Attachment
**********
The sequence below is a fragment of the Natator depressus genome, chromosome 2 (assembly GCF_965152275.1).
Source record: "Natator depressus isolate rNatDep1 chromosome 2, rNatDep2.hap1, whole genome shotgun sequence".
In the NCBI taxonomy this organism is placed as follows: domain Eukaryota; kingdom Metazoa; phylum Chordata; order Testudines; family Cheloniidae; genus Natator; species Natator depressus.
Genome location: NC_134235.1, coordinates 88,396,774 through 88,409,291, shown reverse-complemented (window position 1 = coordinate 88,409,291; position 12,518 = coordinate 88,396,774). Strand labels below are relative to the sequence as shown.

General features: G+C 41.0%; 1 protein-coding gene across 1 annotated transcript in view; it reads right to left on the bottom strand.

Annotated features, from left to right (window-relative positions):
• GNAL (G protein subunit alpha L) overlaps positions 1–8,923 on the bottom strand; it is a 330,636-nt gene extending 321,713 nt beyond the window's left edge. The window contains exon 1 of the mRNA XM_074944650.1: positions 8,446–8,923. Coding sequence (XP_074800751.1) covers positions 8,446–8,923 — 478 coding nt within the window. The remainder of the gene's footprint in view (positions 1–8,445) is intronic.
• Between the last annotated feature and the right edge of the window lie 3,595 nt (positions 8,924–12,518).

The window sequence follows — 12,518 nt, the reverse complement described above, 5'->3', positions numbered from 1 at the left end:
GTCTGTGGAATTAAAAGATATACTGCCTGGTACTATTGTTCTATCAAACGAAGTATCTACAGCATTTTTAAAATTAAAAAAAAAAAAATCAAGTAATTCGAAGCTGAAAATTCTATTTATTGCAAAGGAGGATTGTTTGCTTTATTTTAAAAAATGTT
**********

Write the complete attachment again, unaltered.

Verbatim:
The sequence below is a fragment of the Natator depressus genome, chromosome 2 (assembly GCF_965152275.1).
Source record: "Natator depressus isolate rNatDep1 chromosome 2, rNatDep2.hap1, whole genome shotgun sequence".
In the NCBI taxonomy this organism is placed as follows: domain Eukaryota; kingdom Metazoa; phylum Chordata; order Testudines; family Cheloniidae; genus Natator; species Natator depressus.
Genome location: NC_134235.1, coordinates 88,396,774 through 88,409,291, shown reverse-complemented (window position 1 = coordinate 88,409,291; position 12,518 = coordinate 88,396,774). Strand labels below are relative to the sequence as shown.

General features: G+C 41.0%; 1 protein-coding gene across 1 annotated transcript in view; it reads right to left on the bottom strand.

Annotated features, from left to right (window-relative positions):
• GNAL (G protein subunit alpha L) overlaps positions 1–8,923 on the bottom strand; it is a 330,636-nt gene extending 321,713 nt beyond the window's left edge. The window contains exon 1 of the mRNA XM_074944650.1: positions 8,446–8,923. Coding sequence (XP_074800751.1) covers positions 8,446–8,923 — 478 coding nt within the window. The remainder of the gene's footprint in view (positions 1–8,445) is intronic.
• Between the last annotated feature and the right edge of the window lie 3,595 nt (positions 8,924–12,518).

The window sequence follows — 12,518 nt, the reverse complement described above, 5'->3', positions numbered from 1 at the left end:
GTCTGTGGAATTAAAAGATATACTGCCTGGTACTATTGTTCTATCAAACGAAGTATCTACAGCATTTTTAAAATTAAAAAAAAAAAAATCAAGTAATTCGAAGCTGAAAATTCTATTTATTGCAAAGGAGGATTGTTTGCTTTATTTTAAAAAATGTT